Speaking Up without Freaking Out: 5 Techniques to help manage the fear of public speaking
The Book of Lists has repeatedly reported that the fear of speaking in public is the most frequent answer to the question “What scares you most?” These results were recently echoed in Chapman University’s survey on American fears, which rated speaking in public among the top 5 fears Americans report. In fact, people rate speaking anxiety 10 to 20 percent higher than the fear of death, the fear of heights, the fear of spiders, and the fear of fire. As a student of mine once joked: “People would rather stand naked while on fire, overlooking a 30-story fall, covered with spiders and snakes than give a presentation.” However, it doesn’t need to be this way. By leveraging academically validated anxiety management techniques, you can deliver your presentation in a confident and compelling manner.
To celebrate the recent release of my book’s 3rd edition – Speaking Up without Freaking Out, I would like to provide you with five anxiety management techniques that you can employ to help you feel more at ease about presenting. To help you remember these techniques, I will use the acronym BRAVE.
Breathe. Take time to breathe slowly and deeply. “Belly breathing”—filling your lower abdomen by inhaling slowly through your nose and filling your lower abdomen —can reduce your nervous symptoms (e.g., lowering heart rate, calming your jittery arms and legs, etc.). Additionally, to quiet the mental noise that anxiety often causes, slowly count to three as you inhale and then again as you exhale. Focuse your attention on the counting. Repeat this type of breathing several times.
Recite your core message. Most people fear forgetting. One way to bolster your confidence is to make sure you know your central point well. You should be able to repeat your core message in one clear, concise declarative sentence. Say this to yourself a few times. Being sure that you know your key point will help you feel confident that you are prepared to speak. Also, if you do forget a part of your presentation, restating your central point is one way to help you get back on track.
Acknowledge your jitters. The physical, emotional, and mental anxiety reactions you may be treated with likely experience prior to speaking are typical. These sensations do not show anything beyond your body’s normal response to something that is challenging or threatening. Avoid giving these natural responses special significance. In fact, you can greet or accept these reactions by saying to yourself: “Here are those anxiety feelings again. It makes sense that I feel nervous; I am about to do something of consequence and importance.” This type of acknowledgement is empowering and quells your anxiety response.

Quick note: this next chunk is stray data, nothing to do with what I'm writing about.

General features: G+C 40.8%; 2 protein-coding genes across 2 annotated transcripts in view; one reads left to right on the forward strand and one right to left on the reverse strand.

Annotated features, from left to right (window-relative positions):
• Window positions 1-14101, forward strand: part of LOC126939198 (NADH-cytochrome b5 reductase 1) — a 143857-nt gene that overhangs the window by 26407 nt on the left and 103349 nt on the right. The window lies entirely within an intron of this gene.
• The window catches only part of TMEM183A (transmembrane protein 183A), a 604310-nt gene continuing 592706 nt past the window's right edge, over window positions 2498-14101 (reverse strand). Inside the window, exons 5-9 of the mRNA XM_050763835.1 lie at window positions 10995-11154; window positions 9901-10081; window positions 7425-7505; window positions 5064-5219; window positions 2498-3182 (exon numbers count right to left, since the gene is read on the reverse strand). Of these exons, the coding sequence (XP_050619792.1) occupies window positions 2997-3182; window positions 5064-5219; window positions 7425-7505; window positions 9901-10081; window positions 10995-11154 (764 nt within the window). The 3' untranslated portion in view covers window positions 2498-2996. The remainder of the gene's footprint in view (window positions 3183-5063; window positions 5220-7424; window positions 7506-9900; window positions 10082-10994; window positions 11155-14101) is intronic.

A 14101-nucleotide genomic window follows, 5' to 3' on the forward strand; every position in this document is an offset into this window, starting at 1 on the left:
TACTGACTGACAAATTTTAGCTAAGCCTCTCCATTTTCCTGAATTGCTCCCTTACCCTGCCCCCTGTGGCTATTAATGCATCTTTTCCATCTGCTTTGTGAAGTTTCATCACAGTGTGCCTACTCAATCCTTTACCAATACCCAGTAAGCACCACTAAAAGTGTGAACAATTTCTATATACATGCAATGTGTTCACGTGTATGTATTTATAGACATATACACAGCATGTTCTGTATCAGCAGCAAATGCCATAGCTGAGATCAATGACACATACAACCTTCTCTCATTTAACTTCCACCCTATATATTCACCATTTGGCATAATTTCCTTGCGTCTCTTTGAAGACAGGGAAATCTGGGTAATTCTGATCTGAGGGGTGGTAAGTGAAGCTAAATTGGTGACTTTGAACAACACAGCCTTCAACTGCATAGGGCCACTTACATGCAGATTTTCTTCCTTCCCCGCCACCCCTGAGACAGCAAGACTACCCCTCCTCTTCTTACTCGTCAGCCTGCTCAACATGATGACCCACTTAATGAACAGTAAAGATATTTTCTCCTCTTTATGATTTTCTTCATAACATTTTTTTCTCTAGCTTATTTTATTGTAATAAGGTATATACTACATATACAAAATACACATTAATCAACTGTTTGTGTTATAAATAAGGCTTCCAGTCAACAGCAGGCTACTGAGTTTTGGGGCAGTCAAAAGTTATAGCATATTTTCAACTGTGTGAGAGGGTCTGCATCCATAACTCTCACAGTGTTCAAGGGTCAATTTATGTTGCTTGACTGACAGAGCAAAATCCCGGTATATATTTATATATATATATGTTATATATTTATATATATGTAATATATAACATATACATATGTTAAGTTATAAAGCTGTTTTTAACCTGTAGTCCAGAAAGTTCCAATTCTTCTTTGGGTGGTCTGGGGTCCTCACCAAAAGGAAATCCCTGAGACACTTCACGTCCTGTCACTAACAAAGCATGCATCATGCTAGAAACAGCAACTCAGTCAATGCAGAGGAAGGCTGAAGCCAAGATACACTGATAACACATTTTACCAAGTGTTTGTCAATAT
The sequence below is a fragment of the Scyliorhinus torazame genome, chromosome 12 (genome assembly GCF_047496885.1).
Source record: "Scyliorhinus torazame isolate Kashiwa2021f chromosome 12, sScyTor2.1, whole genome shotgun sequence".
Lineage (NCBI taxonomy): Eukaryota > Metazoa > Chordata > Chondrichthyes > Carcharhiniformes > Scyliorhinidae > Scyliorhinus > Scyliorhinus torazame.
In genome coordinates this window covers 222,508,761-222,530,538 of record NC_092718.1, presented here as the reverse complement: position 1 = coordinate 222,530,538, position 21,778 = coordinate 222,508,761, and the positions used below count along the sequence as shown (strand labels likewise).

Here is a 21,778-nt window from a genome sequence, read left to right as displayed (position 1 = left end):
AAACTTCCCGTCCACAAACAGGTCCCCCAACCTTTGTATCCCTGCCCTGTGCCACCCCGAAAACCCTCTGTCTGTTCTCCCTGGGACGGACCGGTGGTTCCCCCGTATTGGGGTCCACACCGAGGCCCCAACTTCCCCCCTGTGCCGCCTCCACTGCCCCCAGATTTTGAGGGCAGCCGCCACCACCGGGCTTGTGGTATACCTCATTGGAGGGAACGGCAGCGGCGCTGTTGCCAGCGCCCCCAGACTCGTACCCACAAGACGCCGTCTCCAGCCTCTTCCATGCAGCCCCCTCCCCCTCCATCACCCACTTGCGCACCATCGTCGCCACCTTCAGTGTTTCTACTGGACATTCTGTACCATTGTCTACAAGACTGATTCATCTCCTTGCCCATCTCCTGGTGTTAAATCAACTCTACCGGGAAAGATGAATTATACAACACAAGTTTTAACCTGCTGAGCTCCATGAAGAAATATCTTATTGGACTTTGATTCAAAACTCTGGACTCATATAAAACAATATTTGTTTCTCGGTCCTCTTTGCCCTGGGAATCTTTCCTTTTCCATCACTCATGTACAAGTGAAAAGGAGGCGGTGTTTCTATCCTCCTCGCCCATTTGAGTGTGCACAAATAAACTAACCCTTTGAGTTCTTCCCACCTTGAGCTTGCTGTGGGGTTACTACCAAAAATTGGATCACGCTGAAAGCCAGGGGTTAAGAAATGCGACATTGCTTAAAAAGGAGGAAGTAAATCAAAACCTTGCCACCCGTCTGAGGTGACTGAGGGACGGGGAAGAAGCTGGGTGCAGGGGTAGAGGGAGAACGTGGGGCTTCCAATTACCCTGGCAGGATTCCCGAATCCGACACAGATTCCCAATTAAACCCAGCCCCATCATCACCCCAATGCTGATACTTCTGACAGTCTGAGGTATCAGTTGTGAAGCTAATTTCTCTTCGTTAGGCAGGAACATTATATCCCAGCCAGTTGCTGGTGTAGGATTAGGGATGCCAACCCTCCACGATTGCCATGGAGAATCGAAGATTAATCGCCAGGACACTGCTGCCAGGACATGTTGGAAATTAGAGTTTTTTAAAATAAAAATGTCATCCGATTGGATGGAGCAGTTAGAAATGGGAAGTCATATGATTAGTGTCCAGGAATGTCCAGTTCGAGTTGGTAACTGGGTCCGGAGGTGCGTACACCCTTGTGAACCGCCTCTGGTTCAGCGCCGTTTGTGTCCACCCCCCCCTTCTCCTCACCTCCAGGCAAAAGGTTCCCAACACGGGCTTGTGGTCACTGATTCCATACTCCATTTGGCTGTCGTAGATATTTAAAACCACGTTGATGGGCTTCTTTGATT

Vocally warm up. Being anxious can wreak havoc on your voice. Relax your voice and yourself by vocally warming. An athlete would not begin his or her sport without stretching, nor should you begin speaking with out preparing your voice. Start by drinking some warm water. Next, speak your core message out loud. Finally, repeat tongue twisters, such as “I slit a sheet. A sheet I slit. And, on that slitted sheet, I sit.” In addition to tongue twisters getting your voice prepared, they also help you become present oriented so that you worry less about the future consequences of your presentation (e.g., getting the job, being funded, having your idea supported, or achieving the good grade).
Expect success. To often, speakers worry about making mistakes and messing up, rather than embracing their speaking opportunity. When you think that you have a great chance to share your ideas, you are likely to feel positive, which in turn, makes you more empowered and relaxed. The more relaxed you are, the more likely you are to give a good presentation. You are using self-fulfilling prophecy to obtain a positive outcome. One way to capitalize on this self-fulfilling prophecy is to use positive affirmations. Before you speak, you can silently say an affirmation you created. Affirmations should not be long sayings or contain too many concepts. Research on sports performance has found that simple, one-word mantras (e.g., focus, calm, fun) confer benefits because they eliminate overthinking and reduce negative thoughts.
It takes practice and patience, but by being BRAVE you will definitely manage your speaking anxiety and present in a more confident and compelling way.
To learn more speaking anxiety management techniques, please check out this infographic from Stanford University’s Graduate School of Business or visit NoFreakingSpeaking.com.